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Stress recovery in forest or handicraft environments - an intervention study

Dolling, Ann and Nilsson, Hanna and Lundell, Ylva (2017). Stress recovery in forest or handicraft environments - an intervention study. Urban forestry & urban greening. 27 , 162-172
[Research article]

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Official URL: http://dx.doi.org/10.1016/j.ufug.2017.07.006


In modern society stress is a major problem, causing lack of mental and social well-being as well as potential vulnerability to problems at work. Previous studies have found natural environments to be relaxing. In this intervention study, performed in Northern Sweden, the hypothesis was that an outdoor forest environment would be more relaxing than an indoor handicraft environment. Forty-six participants with high stress levels (PSQ >= 0.4) (33 women, 13 men, average age 48 years) were randomly assigned to visit either the forest environment (n = 27) or the handicraft environment (n = 19). The participants visited their assigned environment twice a week during three months, either in autumn or spring. During each visit they spent two hours performing, simple and undemanding activities. Psychological health outcomes were measured by the questionnaires CIS, PSQ, SCQ, SMBQ, SF-36 before and after the three months interventions. Sleeping patterns were monitored by an Actiwatch and sleep diary. The participants' mood before and after each visit were estimated by a questionnaire. The results show that the participants' health had improved after the interventions in both the forest and handicraft environments. The sleep latency increased slightly among participants in the handicraft environment. For participants in both environments the levels of fatigue, stress and burnout were all lower. They felt less limitation due to physical problems and did not feel so tired. Also their mental health had improved. From start to end of a visit to either environments the participants' mood was improved, and they felt more relaxed, alert, happy, harmonious, peaceful and clearheaded. Over time during the intervention, they also felt significantly more clearheaded. We conclude that the health of all participants improved, irrespective of the environment visited.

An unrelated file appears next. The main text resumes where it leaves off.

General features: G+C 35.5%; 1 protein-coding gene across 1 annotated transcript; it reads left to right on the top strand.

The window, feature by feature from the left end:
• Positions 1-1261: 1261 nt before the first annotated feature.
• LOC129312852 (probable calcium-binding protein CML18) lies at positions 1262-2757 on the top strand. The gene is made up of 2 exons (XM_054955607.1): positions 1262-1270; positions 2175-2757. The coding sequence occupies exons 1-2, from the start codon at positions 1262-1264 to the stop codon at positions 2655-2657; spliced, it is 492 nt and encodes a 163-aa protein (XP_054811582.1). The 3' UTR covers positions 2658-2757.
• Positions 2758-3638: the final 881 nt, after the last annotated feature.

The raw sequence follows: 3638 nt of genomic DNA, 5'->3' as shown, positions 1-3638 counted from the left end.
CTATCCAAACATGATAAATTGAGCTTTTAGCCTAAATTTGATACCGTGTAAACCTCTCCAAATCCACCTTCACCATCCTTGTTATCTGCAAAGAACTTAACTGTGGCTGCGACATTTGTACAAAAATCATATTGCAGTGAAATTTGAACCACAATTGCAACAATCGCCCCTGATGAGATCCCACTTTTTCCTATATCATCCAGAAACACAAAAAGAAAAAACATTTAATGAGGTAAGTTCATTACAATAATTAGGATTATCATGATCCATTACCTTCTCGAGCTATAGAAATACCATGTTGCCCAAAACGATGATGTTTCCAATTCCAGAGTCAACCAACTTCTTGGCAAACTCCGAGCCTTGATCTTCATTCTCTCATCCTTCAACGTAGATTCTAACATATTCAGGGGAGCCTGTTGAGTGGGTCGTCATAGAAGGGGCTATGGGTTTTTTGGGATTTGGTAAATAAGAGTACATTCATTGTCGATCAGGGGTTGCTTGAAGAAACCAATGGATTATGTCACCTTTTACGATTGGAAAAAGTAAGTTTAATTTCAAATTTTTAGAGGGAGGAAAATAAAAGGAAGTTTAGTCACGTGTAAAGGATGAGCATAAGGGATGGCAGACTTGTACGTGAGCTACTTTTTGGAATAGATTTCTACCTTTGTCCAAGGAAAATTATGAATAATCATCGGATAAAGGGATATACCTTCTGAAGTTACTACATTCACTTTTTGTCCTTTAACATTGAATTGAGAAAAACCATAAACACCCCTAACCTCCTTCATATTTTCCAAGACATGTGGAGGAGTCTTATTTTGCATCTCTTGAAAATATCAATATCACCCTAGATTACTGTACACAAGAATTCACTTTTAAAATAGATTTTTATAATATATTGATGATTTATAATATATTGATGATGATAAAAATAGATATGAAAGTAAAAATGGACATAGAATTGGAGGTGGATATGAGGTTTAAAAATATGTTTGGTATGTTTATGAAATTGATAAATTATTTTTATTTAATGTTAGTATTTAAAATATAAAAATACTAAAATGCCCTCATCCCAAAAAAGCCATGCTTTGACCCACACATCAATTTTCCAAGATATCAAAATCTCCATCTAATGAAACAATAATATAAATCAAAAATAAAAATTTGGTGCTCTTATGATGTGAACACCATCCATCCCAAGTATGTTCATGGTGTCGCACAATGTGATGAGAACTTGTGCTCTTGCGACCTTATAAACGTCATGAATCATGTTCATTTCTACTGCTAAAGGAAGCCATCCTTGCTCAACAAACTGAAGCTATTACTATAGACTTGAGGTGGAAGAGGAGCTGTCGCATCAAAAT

Authors/Creators:Dolling, Ann and Nilsson, Hanna and Lundell, Ylva
Title:Stress recovery in forest or handicraft environments - an intervention study
Series Name/Journal:Urban forestry & urban greening
Year of publishing :2017
Page range:162-172
Number of Pages:11
Publication Type:Research article
Article category:Scientific peer reviewed
Version:Published version
Copyright:Creative Commons: Attribution 4.0
Full Text Status:Public
Agris subject categories.:X Agricola extesions > X38 Human medicine, health, and safety
Subjects:(A) Swedish standard research categories 2011 > 4 Agricultural Sciences > 401 Agricultural, Forestry and Fisheries > Forest Science
Keywords:Human health, Nature assisted therapy, Handicraft, Restoration, Stress, Urban forestry
Permanent URL:
Additional ID:
Type of IDID
Web of Science (WoS)000418470600020
ID Code:15284
Faculty:NJ - Fakulteten för naturresurser och jordbruksvetenskap
Department:(S) > Dept. of Forest Ecology and Management
Deposited By: SLUpub Connector
Deposited On:22 Feb 2018 14:15
Metadata Last Modified:22 Feb 2018 14:15

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